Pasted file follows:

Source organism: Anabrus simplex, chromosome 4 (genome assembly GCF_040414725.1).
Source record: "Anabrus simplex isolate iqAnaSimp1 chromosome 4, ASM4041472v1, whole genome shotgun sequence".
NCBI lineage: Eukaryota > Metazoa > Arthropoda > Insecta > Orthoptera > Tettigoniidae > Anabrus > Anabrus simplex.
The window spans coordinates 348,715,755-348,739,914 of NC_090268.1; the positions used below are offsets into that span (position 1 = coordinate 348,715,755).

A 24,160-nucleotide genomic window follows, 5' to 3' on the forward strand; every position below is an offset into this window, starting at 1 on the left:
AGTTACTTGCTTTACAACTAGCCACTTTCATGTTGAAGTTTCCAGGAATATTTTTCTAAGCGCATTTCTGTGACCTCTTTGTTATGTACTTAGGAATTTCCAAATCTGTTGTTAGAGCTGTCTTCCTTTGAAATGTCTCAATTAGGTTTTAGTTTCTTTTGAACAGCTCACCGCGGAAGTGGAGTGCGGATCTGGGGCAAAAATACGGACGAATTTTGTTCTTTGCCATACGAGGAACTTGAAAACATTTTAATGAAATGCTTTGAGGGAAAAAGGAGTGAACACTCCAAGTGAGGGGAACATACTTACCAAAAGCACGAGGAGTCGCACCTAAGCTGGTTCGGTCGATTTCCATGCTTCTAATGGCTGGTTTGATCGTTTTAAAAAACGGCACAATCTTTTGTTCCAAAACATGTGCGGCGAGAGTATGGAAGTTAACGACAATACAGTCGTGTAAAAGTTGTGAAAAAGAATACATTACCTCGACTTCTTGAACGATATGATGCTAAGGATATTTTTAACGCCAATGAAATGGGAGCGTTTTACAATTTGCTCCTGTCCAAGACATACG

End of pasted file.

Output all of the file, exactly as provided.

Source organism: Anabrus simplex, chromosome 4 (genome assembly GCF_040414725.1).
Source record: "Anabrus simplex isolate iqAnaSimp1 chromosome 4, ASM4041472v1, whole genome shotgun sequence".
NCBI lineage: Eukaryota > Metazoa > Arthropoda > Insecta > Orthoptera > Tettigoniidae > Anabrus > Anabrus simplex.
The window spans coordinates 348,715,755-348,739,914 of NC_090268.1; the positions used below are offsets into that span (position 1 = coordinate 348,715,755).

A 24,160-nucleotide genomic window follows, 5' to 3' on the forward strand; every position below is an offset into this window, starting at 1 on the left:
AGTTACTTGCTTTACAACTAGCCACTTTCATGTTGAAGTTTCCAGGAATATTTTTCTAAGCGCATTTCTGTGACCTCTTTGTTATGTACTTAGGAATTTCCAAATCTGTTGTTAGAGCTGTCTTCCTTTGAAATGTCTCAATTAGGTTTTAGTTTCTTTTGAACAGCTCACCGCGGAAGTGGAGTGCGGATCTGGGGCAAAAATACGGACGAATTTTGTTCTTTGCCATACGAGGAACTTGAAAACATTTTAATGAAATGCTTTGAGGGAAAAAGGAGTGAACACTCCAAGTGAGGGGAACATACTTACCAAAAGCACGAGGAGTCGCACCTAAGCTGGTTCGGTCGATTTCCATGCTTCTAATGGCTGGTTTGATCGTTTTAAAAAACGGCACAATCTTTTGTTCCAAAACATGTGCGGCGAGAGTATGGAAGTTAACGACAATACAGTCGTGTAAAAGTTGTGAAAAAGAATACATTACCTCGACTTCTTGAACGATATGATGCTAAGGATATTTTTAACGCCAATGAAATGGGAGCGTTTTACAATTTGCTCCTGTCCAAGACATACG